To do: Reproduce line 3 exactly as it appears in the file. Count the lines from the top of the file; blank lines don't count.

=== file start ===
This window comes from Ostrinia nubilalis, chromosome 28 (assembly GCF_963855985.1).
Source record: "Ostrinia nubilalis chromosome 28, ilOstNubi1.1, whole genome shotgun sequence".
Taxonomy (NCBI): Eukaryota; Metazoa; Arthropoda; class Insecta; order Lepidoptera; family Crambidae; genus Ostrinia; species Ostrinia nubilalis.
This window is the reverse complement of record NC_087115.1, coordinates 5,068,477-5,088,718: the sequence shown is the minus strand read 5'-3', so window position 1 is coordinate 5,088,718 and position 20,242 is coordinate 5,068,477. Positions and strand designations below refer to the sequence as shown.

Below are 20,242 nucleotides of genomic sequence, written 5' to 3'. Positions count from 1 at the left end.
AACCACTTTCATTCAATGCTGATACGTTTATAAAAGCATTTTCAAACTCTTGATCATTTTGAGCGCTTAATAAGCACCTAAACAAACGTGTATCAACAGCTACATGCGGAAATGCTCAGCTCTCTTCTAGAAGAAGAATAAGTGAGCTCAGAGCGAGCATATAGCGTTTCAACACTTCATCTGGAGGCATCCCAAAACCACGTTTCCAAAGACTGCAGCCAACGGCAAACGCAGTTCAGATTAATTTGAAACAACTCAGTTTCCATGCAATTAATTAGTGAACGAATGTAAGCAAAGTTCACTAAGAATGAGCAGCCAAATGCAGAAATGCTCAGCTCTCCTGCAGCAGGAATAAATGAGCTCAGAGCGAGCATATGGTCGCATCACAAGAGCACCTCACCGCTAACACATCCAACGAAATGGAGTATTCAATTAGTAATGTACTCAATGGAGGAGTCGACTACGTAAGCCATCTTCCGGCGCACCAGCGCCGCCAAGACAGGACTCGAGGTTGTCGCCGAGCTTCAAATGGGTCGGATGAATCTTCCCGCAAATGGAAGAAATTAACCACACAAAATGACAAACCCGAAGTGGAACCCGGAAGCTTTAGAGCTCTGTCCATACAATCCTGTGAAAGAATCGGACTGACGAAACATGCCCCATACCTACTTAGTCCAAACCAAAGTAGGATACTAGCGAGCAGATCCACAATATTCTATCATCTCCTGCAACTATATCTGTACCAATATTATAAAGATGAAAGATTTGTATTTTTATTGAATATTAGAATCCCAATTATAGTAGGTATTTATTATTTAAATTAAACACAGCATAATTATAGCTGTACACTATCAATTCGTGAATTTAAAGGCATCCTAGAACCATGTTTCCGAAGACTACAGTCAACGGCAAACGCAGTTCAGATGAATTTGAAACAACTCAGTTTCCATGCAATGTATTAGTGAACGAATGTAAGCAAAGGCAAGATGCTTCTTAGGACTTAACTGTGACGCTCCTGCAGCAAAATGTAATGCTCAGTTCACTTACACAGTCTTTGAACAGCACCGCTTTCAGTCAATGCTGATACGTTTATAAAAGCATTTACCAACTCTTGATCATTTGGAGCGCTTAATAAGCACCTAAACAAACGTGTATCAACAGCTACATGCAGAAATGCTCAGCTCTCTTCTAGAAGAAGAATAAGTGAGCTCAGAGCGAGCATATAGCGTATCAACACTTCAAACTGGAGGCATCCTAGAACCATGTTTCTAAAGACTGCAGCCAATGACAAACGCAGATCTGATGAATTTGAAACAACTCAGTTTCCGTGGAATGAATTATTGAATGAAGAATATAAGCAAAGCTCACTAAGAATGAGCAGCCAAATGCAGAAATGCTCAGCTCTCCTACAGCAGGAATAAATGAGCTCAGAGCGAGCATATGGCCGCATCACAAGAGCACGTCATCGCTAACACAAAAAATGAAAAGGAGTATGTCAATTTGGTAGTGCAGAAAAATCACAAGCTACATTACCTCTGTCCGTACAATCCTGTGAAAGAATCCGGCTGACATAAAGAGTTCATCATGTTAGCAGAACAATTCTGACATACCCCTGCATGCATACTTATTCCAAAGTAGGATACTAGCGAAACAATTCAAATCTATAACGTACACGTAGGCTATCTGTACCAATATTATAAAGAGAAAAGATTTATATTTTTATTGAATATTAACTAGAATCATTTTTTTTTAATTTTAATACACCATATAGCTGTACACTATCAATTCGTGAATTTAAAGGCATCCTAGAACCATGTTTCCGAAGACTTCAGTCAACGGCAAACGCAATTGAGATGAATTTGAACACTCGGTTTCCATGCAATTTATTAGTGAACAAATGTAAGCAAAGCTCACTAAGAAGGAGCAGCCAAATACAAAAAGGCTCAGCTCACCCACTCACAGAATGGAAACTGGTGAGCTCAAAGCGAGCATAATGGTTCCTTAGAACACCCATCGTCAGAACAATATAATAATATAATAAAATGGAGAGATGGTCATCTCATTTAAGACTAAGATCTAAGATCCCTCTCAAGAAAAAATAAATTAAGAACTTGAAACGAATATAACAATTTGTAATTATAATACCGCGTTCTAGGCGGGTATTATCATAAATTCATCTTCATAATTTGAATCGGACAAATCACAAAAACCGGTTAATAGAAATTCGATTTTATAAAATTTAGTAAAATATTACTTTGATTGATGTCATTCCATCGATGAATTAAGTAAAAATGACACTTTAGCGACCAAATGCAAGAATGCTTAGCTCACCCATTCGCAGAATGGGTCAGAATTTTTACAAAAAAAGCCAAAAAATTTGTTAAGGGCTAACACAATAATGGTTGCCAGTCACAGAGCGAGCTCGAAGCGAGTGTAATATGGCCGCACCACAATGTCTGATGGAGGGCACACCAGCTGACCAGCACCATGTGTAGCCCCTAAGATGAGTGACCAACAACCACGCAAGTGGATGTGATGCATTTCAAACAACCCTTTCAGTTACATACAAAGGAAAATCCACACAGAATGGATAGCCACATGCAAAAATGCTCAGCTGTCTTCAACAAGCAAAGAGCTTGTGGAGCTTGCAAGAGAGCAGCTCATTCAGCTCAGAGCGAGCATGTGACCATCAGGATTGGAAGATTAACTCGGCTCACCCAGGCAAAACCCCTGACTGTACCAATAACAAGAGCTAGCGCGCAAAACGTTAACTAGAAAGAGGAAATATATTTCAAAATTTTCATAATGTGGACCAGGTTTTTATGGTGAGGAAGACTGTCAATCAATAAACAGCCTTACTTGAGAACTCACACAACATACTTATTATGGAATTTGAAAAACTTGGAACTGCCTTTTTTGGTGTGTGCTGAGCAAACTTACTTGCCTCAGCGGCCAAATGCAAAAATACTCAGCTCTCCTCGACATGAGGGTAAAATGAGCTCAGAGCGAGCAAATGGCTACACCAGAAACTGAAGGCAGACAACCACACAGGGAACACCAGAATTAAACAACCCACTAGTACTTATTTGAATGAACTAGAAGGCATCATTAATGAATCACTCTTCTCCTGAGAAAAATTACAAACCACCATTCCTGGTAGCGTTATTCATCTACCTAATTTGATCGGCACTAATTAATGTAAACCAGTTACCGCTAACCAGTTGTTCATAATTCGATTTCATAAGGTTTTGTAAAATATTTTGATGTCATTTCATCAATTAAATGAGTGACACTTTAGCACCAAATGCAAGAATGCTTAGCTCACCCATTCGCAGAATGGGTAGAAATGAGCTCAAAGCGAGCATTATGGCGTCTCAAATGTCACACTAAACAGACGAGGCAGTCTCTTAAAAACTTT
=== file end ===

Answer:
Taxonomy (NCBI): Eukaryota; Metazoa; Arthropoda; class Insecta; order Lepidoptera; family Crambidae; genus Ostrinia; species Ostrinia nubilalis.